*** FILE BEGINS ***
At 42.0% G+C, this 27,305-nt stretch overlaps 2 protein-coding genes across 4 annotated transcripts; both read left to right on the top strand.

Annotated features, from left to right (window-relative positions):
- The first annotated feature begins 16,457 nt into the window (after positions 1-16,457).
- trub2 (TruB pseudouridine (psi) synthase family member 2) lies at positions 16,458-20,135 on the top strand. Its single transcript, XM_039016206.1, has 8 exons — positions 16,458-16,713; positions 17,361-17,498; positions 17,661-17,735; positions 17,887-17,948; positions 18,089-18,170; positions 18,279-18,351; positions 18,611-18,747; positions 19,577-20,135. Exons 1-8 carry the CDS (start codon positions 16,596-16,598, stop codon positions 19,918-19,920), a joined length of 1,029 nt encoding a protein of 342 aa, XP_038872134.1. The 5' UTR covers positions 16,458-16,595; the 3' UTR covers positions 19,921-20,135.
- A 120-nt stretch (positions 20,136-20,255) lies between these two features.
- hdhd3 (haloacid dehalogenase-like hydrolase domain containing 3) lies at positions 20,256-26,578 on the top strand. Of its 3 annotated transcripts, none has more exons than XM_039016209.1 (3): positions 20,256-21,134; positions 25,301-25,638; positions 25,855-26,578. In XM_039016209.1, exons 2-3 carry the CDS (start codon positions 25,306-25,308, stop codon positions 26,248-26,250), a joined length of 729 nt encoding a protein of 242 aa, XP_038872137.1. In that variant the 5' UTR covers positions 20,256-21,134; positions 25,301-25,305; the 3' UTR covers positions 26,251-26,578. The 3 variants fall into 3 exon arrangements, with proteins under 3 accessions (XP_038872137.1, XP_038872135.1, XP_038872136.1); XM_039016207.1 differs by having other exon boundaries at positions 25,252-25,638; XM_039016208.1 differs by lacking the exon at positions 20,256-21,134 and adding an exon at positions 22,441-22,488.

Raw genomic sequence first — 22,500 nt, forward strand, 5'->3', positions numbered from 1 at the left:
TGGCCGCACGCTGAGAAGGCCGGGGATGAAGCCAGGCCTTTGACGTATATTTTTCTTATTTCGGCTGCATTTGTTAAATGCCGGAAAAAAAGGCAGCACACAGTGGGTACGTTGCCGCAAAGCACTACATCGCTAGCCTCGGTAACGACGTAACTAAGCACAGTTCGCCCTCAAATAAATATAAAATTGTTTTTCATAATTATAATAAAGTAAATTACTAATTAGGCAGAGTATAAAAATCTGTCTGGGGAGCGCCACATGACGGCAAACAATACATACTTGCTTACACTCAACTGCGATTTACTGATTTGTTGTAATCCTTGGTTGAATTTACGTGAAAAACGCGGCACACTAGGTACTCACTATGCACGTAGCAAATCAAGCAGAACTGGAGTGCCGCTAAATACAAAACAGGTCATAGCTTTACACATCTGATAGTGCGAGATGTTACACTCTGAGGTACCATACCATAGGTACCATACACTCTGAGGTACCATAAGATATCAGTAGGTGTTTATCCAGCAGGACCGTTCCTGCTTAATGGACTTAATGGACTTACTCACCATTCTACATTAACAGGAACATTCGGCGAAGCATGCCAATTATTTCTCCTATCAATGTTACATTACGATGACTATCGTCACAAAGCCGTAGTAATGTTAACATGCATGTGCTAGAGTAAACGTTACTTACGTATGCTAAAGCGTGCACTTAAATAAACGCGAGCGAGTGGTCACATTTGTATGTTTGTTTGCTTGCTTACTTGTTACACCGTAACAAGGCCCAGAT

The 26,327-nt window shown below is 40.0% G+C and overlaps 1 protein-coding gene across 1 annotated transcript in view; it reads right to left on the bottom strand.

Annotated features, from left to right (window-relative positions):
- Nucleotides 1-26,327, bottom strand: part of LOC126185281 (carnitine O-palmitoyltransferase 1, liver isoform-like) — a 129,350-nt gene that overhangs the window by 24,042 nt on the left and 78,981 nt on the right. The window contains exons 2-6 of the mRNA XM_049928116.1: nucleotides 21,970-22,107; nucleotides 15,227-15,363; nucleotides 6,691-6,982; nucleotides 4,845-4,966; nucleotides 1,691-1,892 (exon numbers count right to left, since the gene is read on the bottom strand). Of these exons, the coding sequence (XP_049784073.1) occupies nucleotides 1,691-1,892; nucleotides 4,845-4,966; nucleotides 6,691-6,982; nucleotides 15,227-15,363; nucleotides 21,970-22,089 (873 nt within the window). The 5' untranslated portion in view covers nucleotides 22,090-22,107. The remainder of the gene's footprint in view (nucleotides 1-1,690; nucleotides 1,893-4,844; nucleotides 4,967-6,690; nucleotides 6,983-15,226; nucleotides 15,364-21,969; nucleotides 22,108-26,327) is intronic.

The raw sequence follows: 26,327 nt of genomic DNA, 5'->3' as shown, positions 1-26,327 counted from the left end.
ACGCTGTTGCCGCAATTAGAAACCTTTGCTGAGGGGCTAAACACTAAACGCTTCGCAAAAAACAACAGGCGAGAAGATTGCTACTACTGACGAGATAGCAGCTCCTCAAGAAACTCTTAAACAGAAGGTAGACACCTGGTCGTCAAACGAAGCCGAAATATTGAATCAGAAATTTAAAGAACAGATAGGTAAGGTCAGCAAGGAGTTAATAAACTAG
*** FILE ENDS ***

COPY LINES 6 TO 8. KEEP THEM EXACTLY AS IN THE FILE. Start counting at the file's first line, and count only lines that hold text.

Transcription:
- hdhd3 (haloacid dehalogenase-like hydrolase domain containing 3) lies at positions 20,256-26,578 on the top strand. Of its 3 annotated transcripts, none has more exons than XM_039016209.1 (3): positions 20,256-21,134; positions 25,301-25,638; positions 25,855-26,578. In XM_039016209.1, exons 2-3 carry the CDS (start codon positions 25,306-25,308, stop codon positions 26,248-26,250), a joined length of 729 nt encoding a protein of 242 aa, XP_038872137.1. In that variant the 5' UTR covers positions 20,256-21,134; positions 25,301-25,305; the 3' UTR covers positions 26,251-26,578. The 3 variants fall into 3 exon arrangements, with proteins under 3 accessions (XP_038872137.1, XP_038872135.1, XP_038872136.1); XM_039016207.1 differs by having other exon boundaries at positions 25,252-25,638; XM_039016208.1 differs by lacking the exon at positions 20,256-21,134 and adding an exon at positions 22,441-22,488.

Raw genomic sequence first — 22,500 nt, forward strand, 5'->3', positions numbered from 1 at the left:
TGGCCGCACGCTGAGAAGGCCGGGGATGAAGCCAGGCCTTTGACGTATATTTTTCTTATTTCGGCTGCATTTGTTAAATGCCGGAAAAAAAGGCAGCACACAGTGGGTACGTTGCCGCAAAGCACTACATCGCTAGCCTCGGTAACGACGTAACTAAGCACAGTTCGCCCTCAAATAAATATAAAATTGTTTTTCATAATTATAATAAAGTAAATTACTAATTAGGCAGAGTATAAAAATCTGTCTGGGGAGCGCCACATGACGGCAAACAATACATACTTGCTTACACTCAACTGCGATTTACTGATTTGTTGTAATCCTTGGTTGAATTTACGTGAAAAACGCGGCACACTAGGTACTCACTATGCACGTAGCAAATCAAGCAGAACTGGAGTGCCGCTAAATACAAAACAGGTCATAGCTTTACACATCTGATAGTGCGAGATGTTACACTCTGAGGTACCATACCATAGGTACCATACACTCTGAGGTACCATAAGATATCAGTAGGTGTTTATCCAGCAGGACCGTTCCTGCTTAATGGACTTAATGGACTTACTCACCATTCTACATTAACAGGAACATTCGGCGAAGCATGCCAATTATTTCTCCTATCAATGTTACATTACGATGACTATCGTCACAAAGCCGTAGTAATGTTAACATGCATGTGCTAGAGTAAACGTTACTTACGTATGCTAAAGCGTGCACTTAAATAAACGCGAGCGAGTGGTCACATTTGTATGTTTGTTTGCTTGCTTACTTGTTACACCGTAACAAGGCCCAGAT